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Chow-Friendly Yeshiva?

Are there any yeshivot in Israel known for good, or at least decent, food? Or is that a silly question?

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  1. Isn't that kind of like picking a US college for it's food, or a car for it's cup holder?

    2 Replies
    1. re: vallevin

      NO,
      Bochrim are often captive to the Yeshiva cook when it comnes to getting fed. They may not be in an area where they can escape to the pizza shop during free time, or where there are generous baal batim with loaded groaning boards eager to feed these away from home young men.
      I have daughters, so this was never an issue, but I have two nephews who detested their yeshiva stays in Isarel because of the food situation (It's been more than 10 years and I don't remember the names of the schools). The boys were always begging for food packages from home, and when any relative visited to be taken away from Yeshiva and fed really good food. Not junk food, but good food in terms of quality and nutrition. They were really tired of lack of meat and fresh vegetables. There is only so much kugel, overcooked carrots and bread one can eat.

      1. re: bagelman01

        My son and his friends were scattered throughout the yeshiva/college system there and they were consistently mediocre. That's why you see hordes of teens roving the fast food joints at every opportunity. My son had a chinese takeout and shawarma stand within sight of his dorm so those were visited frequently.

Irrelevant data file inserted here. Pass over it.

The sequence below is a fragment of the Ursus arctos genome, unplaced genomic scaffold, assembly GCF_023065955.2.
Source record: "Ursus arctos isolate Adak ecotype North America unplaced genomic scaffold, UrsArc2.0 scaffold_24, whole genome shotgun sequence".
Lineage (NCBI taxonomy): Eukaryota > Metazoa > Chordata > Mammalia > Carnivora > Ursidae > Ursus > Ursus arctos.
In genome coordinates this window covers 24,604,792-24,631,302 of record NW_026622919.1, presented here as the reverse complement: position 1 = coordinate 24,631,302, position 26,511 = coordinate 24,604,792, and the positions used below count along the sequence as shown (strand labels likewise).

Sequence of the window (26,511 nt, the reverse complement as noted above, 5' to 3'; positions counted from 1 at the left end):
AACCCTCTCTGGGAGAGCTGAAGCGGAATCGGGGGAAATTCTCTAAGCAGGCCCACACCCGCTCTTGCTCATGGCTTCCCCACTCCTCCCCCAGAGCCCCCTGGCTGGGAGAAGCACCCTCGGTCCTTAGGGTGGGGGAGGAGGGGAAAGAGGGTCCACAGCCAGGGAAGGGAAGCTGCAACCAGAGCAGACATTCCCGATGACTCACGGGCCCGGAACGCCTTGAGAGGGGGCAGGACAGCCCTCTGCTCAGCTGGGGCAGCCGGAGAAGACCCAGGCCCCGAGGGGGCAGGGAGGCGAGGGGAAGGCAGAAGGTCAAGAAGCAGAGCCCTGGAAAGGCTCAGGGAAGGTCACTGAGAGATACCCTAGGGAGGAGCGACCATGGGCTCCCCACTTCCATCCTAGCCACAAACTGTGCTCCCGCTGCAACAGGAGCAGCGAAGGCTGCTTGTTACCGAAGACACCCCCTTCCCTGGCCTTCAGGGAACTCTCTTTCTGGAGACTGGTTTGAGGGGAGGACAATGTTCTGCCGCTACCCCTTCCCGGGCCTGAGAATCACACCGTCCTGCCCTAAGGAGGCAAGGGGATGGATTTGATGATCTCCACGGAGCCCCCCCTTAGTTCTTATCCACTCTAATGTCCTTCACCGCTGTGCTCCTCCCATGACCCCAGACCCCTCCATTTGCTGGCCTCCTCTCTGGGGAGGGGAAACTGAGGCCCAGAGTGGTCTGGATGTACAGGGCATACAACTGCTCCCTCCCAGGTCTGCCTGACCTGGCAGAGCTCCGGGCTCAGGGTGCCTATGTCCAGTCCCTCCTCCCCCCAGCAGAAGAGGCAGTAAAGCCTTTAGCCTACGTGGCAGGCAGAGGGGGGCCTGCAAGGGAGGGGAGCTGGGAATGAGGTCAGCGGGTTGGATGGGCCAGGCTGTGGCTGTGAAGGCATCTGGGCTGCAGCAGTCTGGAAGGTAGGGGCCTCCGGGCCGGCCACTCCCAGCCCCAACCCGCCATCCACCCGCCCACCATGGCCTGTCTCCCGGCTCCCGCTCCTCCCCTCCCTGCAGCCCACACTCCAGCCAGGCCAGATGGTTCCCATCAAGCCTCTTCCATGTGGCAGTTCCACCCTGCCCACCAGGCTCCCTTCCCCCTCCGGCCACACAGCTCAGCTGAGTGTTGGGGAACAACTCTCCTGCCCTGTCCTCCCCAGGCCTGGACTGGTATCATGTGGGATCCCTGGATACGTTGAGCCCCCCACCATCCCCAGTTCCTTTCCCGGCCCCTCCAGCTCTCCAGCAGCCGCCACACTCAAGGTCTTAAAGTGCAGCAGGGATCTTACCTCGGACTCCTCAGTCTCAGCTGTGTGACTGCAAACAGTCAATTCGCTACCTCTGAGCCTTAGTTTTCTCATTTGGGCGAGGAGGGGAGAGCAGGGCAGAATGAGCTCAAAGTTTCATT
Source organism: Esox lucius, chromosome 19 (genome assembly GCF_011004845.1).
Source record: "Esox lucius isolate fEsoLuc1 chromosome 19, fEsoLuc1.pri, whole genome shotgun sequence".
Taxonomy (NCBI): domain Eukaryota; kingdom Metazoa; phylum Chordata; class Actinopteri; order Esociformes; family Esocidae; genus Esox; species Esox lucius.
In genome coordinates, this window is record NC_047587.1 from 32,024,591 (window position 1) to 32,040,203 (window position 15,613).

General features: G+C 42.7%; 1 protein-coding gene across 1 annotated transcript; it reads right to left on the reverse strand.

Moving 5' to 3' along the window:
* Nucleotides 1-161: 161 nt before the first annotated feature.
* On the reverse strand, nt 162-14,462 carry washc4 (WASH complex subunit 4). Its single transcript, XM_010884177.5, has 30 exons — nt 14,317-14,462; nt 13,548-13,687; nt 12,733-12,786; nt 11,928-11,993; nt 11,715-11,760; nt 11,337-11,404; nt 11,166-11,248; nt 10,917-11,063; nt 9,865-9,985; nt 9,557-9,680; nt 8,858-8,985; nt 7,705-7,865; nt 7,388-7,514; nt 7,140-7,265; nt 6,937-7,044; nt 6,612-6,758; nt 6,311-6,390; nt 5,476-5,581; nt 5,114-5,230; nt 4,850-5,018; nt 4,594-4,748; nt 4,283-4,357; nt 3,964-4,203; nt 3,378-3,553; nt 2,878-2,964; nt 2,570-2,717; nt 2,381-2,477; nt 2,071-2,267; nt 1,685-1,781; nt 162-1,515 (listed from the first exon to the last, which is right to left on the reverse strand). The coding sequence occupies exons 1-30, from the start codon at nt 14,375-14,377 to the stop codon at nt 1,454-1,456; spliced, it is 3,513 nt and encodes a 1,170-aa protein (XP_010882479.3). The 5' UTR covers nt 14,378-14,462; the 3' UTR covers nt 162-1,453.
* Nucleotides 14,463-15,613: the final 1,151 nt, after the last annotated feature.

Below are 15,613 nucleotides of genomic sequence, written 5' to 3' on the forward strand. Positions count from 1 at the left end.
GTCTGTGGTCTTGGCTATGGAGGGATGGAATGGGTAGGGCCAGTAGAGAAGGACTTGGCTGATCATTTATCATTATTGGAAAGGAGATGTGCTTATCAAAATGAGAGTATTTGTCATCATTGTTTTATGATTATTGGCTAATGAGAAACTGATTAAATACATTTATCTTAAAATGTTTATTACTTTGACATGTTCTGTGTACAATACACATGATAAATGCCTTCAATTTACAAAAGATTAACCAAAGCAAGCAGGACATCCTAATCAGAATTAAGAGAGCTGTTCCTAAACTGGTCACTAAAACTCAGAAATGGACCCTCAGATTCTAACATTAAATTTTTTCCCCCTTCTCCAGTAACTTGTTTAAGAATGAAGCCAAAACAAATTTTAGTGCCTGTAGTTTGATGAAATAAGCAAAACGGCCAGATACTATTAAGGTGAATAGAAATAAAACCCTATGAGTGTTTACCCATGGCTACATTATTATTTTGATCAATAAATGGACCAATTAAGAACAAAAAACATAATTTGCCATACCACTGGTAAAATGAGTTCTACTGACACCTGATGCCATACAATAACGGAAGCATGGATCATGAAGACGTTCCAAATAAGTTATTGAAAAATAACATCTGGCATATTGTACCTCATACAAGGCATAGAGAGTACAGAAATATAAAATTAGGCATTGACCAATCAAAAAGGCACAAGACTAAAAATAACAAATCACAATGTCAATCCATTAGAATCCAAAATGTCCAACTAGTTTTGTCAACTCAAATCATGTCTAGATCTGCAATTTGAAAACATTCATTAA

2. Pirke Avot 3:21. Without Bread, there is no Torah.

      3 Replies
      1. re: SimonF

        That's why Yeshivot have vacation for Pesach....................................

          1. re: rockycat

            True. In some schools they survive on bread and hummus.

      2. Lev HaTorah in Bet Shemesh is known for its great food. I met the cook when I visited there. He told me that it is his holy mission to feed the boys well. I believe that his brother works at Mevaserret and that their food is good as well but not 100% sure on that.

        My son decided to go to a different yeshiva and he is constantly complaining that the food is awful and they don't give them enough to eat. He has a makolet (small grocery) nearby and a few fast food places and he eats out frequently. Fortunately he understands nutrition and tries to eat well.

        1 Reply
        1. re: SoCal Mother

          "fortunately, he understands nutrition and tries to eat well." Boys around 19 away from home for an entire year usually do all kinds of things differently than they do at home. But, hey, yours may be different. From what I understand about the year in Israel, man CAN live on bread alone (and fast food).

        2. Yes. I have known of wonderful yeshiva food. The ones I knew of are immigrants form Morocco. Like many people form the old country (any old country) they knew how to cook a few wonderful dishes. And the menus consisted those dishes served in rotation (If it's Tuesday, this must be harira).

          The best source of such info is the usual, the kids who graduated from your kid's school last year.

          1. My oldest son learned at the Mir, and he said he had some good meals, some bad meals. My oldest daughter learned at Ateres Bnos Yerushalayim, and gained 10 lbs while in Israel, so the food, or at least that which she ate, must have been either pretty good or pretty caloric. That son, though, had been in away yeshivas since 8th grade, and yeshivos are know for pretty bad food, so for him to say he got some good meals at the Mir is really saying a lot, unfortunately.

            1 Reply
            1. re: ganeden

              Nice to see you on the board, Craig! Good yomtov!